Despite these realities, the people we met remain clear-eyed in their analysis, strong in their determination, and warm in their hospitality. We have something to learn from them in this regard.

One thing was agreed on, whether we were talking with unions, indigenous or human rights groups, or even the mayor’s office of the city of Cali, one of the principal cities of Colombia – they all opposed the proposed Free Trade Agreement between the U.S. and Colombia. Because the agreement has already been ratified by the Colombian government, we in the United States have to be the ones to stop it. When I went to Colombia, I already knew the agreement was bad for us; now I know it is bad for the majority of people in both countries. The time has come to stop the Free Trade Agreement for good.

John Walsh,


Portland V.P.

Montanans Learn About Fair Trade in Chiapas

High school students from Missoula, along with their teacher and WFP Montana Coordinator Jay Bostrom, traveled with WFP to Chiapas in January 2008.  Pictured from left to right are Cassandra Rabe, Danielle Hayes, Jeremy Leibenguth, and Emily Steinberg.  The following are excerpts from an article printed in the Big Sky High School Newspaper.

From January 25 to February 3, 2008, six Montanans-including five from Big Sky High School-traveled to Chiapas, Mexico as a part of an international delegation.  Besides escaping the frigid northern air, these delegates sought to learn all they could about the effects of U.S. foreign and economic policies in Mexico.  In particular, they would learn about the North American Free Trade Agreement (NAFTA) and the negative impacts that policy has had on both the U.S. and Mexico.  In order to contrast the effects of Free Trade, the delegates learned about Fair Trade production which purports to provide a fairer price, respect workers' rights, and improve environmental standards.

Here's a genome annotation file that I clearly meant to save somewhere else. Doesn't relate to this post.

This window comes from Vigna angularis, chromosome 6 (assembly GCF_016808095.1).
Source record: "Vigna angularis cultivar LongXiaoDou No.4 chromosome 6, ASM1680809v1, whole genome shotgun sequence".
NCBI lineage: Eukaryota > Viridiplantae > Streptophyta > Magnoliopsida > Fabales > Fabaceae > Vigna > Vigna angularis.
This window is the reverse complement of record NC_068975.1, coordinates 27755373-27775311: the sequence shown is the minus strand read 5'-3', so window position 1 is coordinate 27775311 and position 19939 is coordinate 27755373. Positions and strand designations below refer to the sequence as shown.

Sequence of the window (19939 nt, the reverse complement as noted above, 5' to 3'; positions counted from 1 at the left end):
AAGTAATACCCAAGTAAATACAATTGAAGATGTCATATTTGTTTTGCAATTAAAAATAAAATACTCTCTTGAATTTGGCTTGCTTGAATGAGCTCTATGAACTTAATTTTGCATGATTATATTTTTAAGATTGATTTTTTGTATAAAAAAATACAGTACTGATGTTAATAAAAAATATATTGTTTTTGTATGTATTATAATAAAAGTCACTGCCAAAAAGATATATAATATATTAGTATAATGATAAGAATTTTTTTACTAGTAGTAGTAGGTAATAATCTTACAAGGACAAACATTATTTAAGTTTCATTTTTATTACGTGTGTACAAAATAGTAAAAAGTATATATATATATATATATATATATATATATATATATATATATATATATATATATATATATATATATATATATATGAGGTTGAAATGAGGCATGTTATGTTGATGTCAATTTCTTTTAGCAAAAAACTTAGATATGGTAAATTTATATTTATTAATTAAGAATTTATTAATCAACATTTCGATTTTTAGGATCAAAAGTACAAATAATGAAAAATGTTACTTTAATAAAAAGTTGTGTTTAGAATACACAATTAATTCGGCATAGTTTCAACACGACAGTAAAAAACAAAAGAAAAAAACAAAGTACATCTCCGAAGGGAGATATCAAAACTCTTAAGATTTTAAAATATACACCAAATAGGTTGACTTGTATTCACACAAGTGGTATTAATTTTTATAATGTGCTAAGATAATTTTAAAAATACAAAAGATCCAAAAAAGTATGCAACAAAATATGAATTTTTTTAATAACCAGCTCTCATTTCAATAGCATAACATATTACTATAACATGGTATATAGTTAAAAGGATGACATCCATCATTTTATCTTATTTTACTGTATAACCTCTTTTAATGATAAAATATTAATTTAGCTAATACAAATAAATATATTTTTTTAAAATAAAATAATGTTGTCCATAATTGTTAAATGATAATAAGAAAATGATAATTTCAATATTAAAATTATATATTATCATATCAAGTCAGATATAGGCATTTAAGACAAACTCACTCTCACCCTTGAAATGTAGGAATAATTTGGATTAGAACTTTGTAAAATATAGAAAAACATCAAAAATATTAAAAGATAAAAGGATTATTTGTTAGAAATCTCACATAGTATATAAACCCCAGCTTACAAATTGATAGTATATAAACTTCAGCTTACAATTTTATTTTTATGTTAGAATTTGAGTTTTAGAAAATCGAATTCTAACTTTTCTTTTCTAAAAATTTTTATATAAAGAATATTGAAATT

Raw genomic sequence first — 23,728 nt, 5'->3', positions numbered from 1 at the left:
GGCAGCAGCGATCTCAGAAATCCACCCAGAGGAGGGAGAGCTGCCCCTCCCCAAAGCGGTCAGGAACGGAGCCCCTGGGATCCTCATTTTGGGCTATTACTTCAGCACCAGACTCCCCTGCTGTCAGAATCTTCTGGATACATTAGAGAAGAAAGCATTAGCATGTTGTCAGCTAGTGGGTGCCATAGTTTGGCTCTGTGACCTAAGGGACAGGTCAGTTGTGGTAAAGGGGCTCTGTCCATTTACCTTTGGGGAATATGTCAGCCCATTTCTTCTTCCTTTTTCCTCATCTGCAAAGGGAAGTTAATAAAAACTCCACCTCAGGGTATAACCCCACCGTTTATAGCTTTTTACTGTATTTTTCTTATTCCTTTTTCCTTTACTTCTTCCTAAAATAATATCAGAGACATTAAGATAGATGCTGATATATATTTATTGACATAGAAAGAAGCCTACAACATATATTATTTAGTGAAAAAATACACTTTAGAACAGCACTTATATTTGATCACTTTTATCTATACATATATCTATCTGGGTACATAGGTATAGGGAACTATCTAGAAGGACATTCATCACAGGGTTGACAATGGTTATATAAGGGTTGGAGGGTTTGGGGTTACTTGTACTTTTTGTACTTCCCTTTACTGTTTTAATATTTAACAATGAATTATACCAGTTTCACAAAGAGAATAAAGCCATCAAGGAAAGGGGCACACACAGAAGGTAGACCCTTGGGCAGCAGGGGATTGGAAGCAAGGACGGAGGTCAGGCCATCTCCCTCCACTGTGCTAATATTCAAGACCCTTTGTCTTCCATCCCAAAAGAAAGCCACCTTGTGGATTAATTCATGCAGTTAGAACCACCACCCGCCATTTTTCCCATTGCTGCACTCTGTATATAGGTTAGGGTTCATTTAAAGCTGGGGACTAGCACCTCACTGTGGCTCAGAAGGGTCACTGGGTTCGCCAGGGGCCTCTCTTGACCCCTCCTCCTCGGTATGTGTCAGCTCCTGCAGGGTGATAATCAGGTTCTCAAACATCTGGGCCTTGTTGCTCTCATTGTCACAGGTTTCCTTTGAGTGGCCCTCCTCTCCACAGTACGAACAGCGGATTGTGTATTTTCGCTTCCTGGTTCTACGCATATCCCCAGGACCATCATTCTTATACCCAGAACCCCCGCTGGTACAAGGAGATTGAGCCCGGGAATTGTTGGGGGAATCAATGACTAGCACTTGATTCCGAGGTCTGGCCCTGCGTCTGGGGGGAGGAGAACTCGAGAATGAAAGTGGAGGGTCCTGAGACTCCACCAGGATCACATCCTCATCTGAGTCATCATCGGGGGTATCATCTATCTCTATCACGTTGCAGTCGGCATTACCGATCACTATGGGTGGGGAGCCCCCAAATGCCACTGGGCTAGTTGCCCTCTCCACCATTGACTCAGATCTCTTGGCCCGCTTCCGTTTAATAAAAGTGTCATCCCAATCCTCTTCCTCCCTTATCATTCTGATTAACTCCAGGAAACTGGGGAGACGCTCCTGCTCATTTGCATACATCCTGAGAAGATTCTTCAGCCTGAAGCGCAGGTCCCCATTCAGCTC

The human rights organization, Witness for Peace, directing the delegation worked in conjunction with Equal Exchange (a fair trade coffee cooperative from the U.S.), and Jubilee Justice International to create an experience for delegates that would look at the issues of social and economic justice.  Mr. Bostrom is the state-coordinator for Witness for Peace, and this is the third delegation in which he has participated, first traveling to Cuba in 2003 and then leading his own delegation to Venezuela in 2006.  "Witness for Peace has opened my eyes and provided me with insights into the mechanisms and irrational U.S. policies that have prolonged the conquest of the global south by the global north," Bostrom says.  Bostrom emphasizes the need for better awareness on the part of U.S. Americans saying that "an inequitable global system and asymmetrical economic and foreign relations between the U.S. and Latin America goes a lot further in explaining the modern problems we face than simplistic, ethnocentric attitudes propagated by the U.S.'s mainstream corporate media-and subsequently-attitudes all too often parroted by an ill-informed U.S. public."

According to the Big Sky High School delegates, one such attitude that their delegation revealed to be ill-conceived and based in an ignorance of global forces is immigration.   "As an economic refugee," Bostrom says, "we are closer to describing the truth of the situation which reveals how people wouldn't normally choose to leave their lives, land, families, cultures and traditions, but are forced to due to harsh economic policies intended to benefit a small elite of wealthy individuals in Mexico and the U.S."